Ventilation/carbon dioxide output relationships during exercise in health.

Ward SA;

European respiratory review : an official journal of the European Respiratory Society [Eur Respir Rev] 2021 Apr 13; Vol. 30 (160). Date of Electronic Publication: 2021 Apr 13 (Print Publication: 2021).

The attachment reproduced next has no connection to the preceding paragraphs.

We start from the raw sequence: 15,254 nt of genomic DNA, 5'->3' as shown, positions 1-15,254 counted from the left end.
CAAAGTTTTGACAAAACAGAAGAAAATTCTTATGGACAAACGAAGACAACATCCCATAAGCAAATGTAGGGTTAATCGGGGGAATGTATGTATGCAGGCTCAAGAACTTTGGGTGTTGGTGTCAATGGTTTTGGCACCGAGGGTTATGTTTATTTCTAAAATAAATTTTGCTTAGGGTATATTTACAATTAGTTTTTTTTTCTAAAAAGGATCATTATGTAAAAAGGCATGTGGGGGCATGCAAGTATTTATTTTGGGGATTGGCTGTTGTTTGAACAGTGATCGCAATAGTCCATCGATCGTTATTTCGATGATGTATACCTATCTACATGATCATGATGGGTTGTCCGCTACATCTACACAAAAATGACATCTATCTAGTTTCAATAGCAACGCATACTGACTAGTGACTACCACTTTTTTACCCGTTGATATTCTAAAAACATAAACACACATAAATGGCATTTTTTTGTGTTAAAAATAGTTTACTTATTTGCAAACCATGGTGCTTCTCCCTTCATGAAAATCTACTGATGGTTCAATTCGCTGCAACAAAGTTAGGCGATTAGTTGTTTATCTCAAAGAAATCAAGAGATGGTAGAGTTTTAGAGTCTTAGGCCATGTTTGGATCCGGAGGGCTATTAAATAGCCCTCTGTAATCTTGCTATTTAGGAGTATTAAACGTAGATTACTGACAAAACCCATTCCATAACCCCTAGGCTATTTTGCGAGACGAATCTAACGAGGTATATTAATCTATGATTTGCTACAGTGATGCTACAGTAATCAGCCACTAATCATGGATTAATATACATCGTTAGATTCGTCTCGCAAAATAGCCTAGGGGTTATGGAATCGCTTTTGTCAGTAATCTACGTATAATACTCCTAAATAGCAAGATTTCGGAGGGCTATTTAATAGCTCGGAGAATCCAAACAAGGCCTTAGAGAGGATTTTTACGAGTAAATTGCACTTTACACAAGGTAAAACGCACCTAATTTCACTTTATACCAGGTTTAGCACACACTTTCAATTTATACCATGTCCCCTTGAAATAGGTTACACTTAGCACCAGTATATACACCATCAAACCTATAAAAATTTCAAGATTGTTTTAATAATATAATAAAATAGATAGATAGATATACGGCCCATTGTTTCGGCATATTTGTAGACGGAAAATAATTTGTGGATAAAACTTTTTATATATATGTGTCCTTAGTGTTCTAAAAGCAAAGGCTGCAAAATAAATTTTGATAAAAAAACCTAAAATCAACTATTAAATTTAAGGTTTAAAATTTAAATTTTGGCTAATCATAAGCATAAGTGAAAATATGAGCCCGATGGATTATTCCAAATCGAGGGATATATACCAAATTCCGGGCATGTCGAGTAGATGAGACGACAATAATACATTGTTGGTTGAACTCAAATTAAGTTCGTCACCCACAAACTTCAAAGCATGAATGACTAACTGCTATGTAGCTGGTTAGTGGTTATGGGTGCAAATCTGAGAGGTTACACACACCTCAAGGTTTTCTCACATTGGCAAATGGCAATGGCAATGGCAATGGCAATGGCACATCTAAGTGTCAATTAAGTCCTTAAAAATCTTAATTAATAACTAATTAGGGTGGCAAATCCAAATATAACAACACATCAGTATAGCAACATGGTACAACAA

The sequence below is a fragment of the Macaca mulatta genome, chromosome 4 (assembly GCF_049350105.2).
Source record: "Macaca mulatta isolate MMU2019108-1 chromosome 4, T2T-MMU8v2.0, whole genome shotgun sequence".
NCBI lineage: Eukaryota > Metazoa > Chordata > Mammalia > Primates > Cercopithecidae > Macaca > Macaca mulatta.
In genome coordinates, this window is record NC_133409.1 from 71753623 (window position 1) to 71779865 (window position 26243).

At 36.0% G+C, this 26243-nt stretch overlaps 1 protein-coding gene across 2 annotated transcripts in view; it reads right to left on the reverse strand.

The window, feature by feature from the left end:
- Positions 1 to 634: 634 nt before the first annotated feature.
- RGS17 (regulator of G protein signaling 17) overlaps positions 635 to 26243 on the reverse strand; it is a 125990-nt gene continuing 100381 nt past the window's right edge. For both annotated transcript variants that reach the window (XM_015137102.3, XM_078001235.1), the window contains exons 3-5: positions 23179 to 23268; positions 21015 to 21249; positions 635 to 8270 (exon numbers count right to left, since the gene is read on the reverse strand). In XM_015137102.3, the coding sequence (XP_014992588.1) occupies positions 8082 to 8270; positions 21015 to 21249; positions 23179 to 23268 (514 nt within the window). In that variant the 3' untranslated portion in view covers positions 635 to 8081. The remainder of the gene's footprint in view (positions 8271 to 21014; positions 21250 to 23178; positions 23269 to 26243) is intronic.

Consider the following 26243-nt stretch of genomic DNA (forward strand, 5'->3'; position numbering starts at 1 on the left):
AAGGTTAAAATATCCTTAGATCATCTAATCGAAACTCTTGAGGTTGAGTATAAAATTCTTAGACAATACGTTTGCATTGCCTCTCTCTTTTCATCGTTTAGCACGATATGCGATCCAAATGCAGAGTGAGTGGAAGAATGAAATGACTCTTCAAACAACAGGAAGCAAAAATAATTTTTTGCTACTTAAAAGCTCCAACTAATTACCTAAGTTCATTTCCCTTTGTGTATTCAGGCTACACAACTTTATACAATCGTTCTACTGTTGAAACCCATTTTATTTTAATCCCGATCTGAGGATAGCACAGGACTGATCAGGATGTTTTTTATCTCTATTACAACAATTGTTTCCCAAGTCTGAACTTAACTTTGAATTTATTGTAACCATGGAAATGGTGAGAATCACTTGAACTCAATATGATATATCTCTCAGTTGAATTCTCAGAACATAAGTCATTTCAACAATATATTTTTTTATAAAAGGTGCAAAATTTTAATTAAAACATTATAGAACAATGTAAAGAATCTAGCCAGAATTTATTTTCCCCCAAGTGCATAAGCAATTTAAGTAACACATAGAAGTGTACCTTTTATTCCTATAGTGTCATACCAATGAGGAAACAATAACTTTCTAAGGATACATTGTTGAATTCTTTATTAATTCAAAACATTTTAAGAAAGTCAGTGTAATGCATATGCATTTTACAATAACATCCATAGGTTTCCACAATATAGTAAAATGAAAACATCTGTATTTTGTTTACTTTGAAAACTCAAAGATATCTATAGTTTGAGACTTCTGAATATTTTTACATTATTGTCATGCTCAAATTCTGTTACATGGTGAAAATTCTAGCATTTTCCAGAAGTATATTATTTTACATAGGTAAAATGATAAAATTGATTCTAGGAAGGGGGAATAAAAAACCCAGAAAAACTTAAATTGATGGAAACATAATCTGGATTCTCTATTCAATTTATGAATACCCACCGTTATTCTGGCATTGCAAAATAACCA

“Ventilatory efficiency” is widely used in cardiopulmonary exercise testing to make inferences regarding the normality (or otherwise) of the arterial CO 2 tension ( P aCO 2 ) and physiological dead-space fraction of the breath ( V D / V T ) responses to rapid-incremental (or ramp) exercise. It is quantified as: 1) the slope of the linear region of the relationship between ventilation ( VE ) and pulmonary CO 2 output ( VCO 2 ); and/or 2) the ventilatory equivalent for CO 2 at the lactate threshold ( VE / VCO 2 [Formula: see text]) or its minimum value ( VE / VCO 2 min), which occurs soon after [Formula: see text] but before respiratory compensation. Although these indices are normally numerically similar, they are not equally robust. That is, high values for VE / VCO 2 [Formula: see text] and VE / VCO 2 min provide a rigorous index of an elevated V D / V T when P aCO 2 is known (or can be assumed) to be regulated. In contrast, a high VEVCO 2 slope on its own does not, as account has also to be taken of the associated normally positive and small VE intercept. Interpretation is complicated by factors such as: the extent to which P aCO 2 is actually regulated during rapid-incremental exercise (as is the case for steady-state moderate exercise); and whether VE / VCO 2 [Formula: see text] or VE / VCO 2 min provide accurate reflections of the true asymptotic value of VE / VCO 2 , to which the VEVCO 2 slope approximates at very high work rates.